Guidelines for Health Practitioners in the Private Sector Disclosure of Genetic Information

The National Health and Medical Research Council (NHMRC) has produced Guidelines for Health Practitioners in the Private Sector on using and disclosing information to a patient’s genetic relatives.  They apply to private practitioners and organisations that obtained genetic information about a living person after 21 December 2001.

The medical indemnity team at Tego have the experience to guide you around the steps you need to take when considering disclosure of genetic information.

Here are some of the documented steps that need to be taken:

  • “Reasonable steps must be taken to obtain the consent of the patient to disclose their genetic information. Appendix 2 to the guidelines includes sample information to include in a privacy policy or leaflet and a consent form
  • Use or disclosure of a patient’s genetic information, without consent, only when an ‘authorising’ medical practitioner has a reasonable belief it is necessary to lessen or prevent a serious threat to the life, health or safety of a genetic relative
  • The ‘authorising’ medical practitioner should have a significant role in the care of the patient and sufficient knowledge of their  condition and its genetic basis to take responsibility for decision making
  • Before any disclosures, discuss the potential need for disclosure with professional colleagues with the necessary expertise, using de-identified information
  • Disclosure without consent should generally be limited to that necessary to communicate the increased risk, avoid identifying the patient and go no further than third-degree relatives.”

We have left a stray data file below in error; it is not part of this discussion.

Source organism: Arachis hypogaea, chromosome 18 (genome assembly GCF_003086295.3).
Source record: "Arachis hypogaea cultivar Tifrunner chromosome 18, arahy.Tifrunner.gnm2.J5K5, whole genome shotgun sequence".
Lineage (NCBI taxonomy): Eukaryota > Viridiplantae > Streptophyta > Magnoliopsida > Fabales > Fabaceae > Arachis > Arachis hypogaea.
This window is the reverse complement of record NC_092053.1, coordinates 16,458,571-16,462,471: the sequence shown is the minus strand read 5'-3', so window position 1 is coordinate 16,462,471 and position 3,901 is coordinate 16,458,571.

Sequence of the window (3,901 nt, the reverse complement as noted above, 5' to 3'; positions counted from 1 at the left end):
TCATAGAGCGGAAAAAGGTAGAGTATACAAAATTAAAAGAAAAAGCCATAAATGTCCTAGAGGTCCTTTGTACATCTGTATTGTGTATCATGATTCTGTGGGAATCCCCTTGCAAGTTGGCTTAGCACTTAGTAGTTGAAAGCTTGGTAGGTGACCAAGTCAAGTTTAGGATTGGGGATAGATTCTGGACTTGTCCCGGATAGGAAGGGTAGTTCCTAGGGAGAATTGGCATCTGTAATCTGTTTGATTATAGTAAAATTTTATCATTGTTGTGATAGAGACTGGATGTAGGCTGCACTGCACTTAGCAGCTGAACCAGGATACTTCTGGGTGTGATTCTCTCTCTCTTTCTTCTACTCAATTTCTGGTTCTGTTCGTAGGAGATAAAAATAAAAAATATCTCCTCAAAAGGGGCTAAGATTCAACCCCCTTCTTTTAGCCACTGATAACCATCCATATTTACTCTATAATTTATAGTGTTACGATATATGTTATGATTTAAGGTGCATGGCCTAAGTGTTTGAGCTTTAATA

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A Major Issue with Privacy and Genetic Information

Documentation is an essential part of the consent process, particularly, it is crucial when dealing with the disclosure and usage of genetic information. Every stage must be communicated and documented from assessment to decision-making to the disclosure process.

The guidelines recommend always noting:

  • Who and when the patient or their authorised representative was informed of the implications of the status and genetic condition of their relatives.
  • If there is any Involvement of any other healthcare professionals during the consent process.
  • If consent is withheld, the reasons why must be explained by an authorised representative or the patient.
  • Any specific issues that had an impact on the consent process like the patient’s language or capacity, and the exact steps taken to address these issues. 

Tego – Protecting You and Your Practice  

As medical indemnity insurance providers in Australia, we will cover your practice with medical indemnity insurance, medical malpractice insurance, doctors indemnity insurance, medical practice insurance, GP medical indemnity insurance, and more. If you are a health practitioner with Tego, your medical indemnity insurance comes with 24/7 medico-legal advice and support to guide you through risks associated with disclosure of genetic information.

This publication is general in nature and is not comprehensive or constitutes legal or medical advice. You should seek legal, medical or other professional advice before relying on any content, and practice proper clinical decision making with regard to individual circumstances. Persons implementing any recommendations contained in this publication must exercise their own independent skill or judgment or seek appropriate professional advice relevant to their own particular practice. Compliance with any recommendations will not in any way guarantee discharge of the duty of care owed to patients and others coming into contact with the health professional or practice. Tego Insurance Pty Ltd is not responsible to you or anyone else for any loss su­ffered in connection with the use of this information.